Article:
Are your running shoes smothered in a blanket of cobwebs? Your bicycle hasn’t come down from its hook in the garage since the Reagan administration?
Hey, we hear you. Draw inspiration for your own incipient fitness program with these shipshape dentists, whose athletic exploits are exceeded only by their feats in the operatory. Now drop and give us twenty!
IT CAN BE DIFFICULT
for those not in the profession to understand what a physically demanding job dentistry is. Yet the old, white-haired, hunched-over tooth doc of the popular imagination has mostly been replaced by a cadre of young, fit practitioners determined to stay healthy as they age.
Still, being a weekend warrior is one thing; true commitment to the cause is quite another. The five doctors highlighted here are no dilettantes. They are, rather, serious athletes. Their stories will inspire you, whether you’re an athlete yourself or more a spectator of the couch-surfing variety. Good health starts with good teeth, but it’s built on activity. This quintet of dentists show how it’s done.
GO, SPEED RACER, GO
Dr. Michael Tichy
“WE ARE A FAMILY of racers,” says Dr. Michael Tichy of his siblings and parents, and he means it: His father, a college athlete and ski instructor who escaped communist Czechoslovakia in 1980 and immigrated to western Canada, imbued the love of the sport in his children. Dr. Tichy’s older brother was a U.S. champion in 1997; his older sister raced for team Canada in the 1998 Olympics in Nagano, Japan; and Dr. Tichy won Canadian nationals in slalom in 2000.
That same year, Dr. Tichy, now 37, moved to Oregon from Vancouver, British Columbia, where he had grown up. He and his siblings had enjoyed a great deal of success. “We lived off our winnings for years,” he says. “Though ski racing’s not basketball or football—unless you’re Bode Miller or Lindsey Vonn, you’re living from sponsor to sponsor, and we were fully sponsored: They give you a little money. Mostly they give you free equipment.”
In 2006, Dr. Tichy decided to “semi-retire”: “I’d still go to races to get paid. It was decent income for the winter months. I’d do summer-ski race camps, three months of coaching.” But by 2009, he had entered school, and classes were taking precedence. “I decided to hang up the boots and devote myself to studying.
“I always thought I’d be a ski bum full-time,” he continues. “But both my parents were doctors in Czechoslovakia, and the older you get, the more you realize you get only one swing at this thing called life.” He mulled becoming a physical therapist or orthopedic surgeon but was tugged toward dentistry by some of the adults he taught in summer camps.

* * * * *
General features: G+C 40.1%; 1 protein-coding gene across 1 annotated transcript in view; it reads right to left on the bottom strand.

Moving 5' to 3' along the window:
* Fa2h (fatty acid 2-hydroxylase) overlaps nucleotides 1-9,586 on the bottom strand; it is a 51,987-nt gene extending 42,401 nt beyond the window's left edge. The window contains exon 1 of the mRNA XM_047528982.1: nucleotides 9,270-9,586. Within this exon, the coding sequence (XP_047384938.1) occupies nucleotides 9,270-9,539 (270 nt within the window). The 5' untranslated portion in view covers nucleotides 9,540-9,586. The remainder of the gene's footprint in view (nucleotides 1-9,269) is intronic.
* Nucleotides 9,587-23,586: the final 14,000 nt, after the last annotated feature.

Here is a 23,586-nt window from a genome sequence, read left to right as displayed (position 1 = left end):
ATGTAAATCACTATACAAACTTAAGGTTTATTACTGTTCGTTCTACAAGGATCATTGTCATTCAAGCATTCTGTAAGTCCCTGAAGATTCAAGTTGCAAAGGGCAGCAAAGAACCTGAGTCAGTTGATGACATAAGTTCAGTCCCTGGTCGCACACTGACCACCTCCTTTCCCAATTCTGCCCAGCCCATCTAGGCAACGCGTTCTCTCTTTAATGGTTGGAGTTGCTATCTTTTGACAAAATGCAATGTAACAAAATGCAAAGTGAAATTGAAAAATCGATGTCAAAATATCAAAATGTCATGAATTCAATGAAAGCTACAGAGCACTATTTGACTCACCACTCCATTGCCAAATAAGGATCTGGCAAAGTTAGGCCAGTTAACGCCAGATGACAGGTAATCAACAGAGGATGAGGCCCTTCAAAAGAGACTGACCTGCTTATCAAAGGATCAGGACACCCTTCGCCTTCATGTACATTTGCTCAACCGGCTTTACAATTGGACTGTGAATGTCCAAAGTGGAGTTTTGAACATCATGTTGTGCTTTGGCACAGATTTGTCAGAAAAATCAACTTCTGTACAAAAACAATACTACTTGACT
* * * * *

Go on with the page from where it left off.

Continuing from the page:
“A dentist’s life is way better than a medical doctor’s life, they told me,” Dr. Tichy says. “I was always very hands-on, too—I rebuilt motors, played with Legos ever since I was a little kid. Dentistry, all hand work, was a perfect fit.”
He graduated with his DMD from Oregon Health & Science University, and since June 2016 has worked in Salem for Dr. Gregory Dilger—whom he met two decades ago when Dr. Dilger signed up for one of his ski classes.
Dr. Tichy no longer races professionally—“once you get out, it’s hard to compete at a lower level and take it seriously,” he says—but his love for the sport has been renewed by his two young daughters. His family, too, still runs camps around the world through their company, Tichy Racing (tichyracing.com).
“The Boston Marathon was always this great thing to me, an unreachable goal,”
Dr. Katherine Vo says. “I admired the people who ran it. I finally determined that I wanted to do it too, and that I should.”
In his new line of work, does he ever see a patient coming in for a ski-related injury? “Not usually from wiping out,” he says, laughing. “But you can take a gate in the face. Dr. Dilger has seen many of our skiers. They break a tooth, and they come on down.”
Dr. Katherine Vo
DR. KATHERINE VO never considered herself an athlete per se.
She was 14 when her family moved from Vietnam to the Bay Area, and for years she spent more time working on her studies—and learning English—than thinking about sports. She went on to earn her undergraduate degree in biology, microbiology and ethnic studies, and later her DDS, from the University of California, San Francisco. (She’s now an assistant clinical professor at UCSF’s dental school.)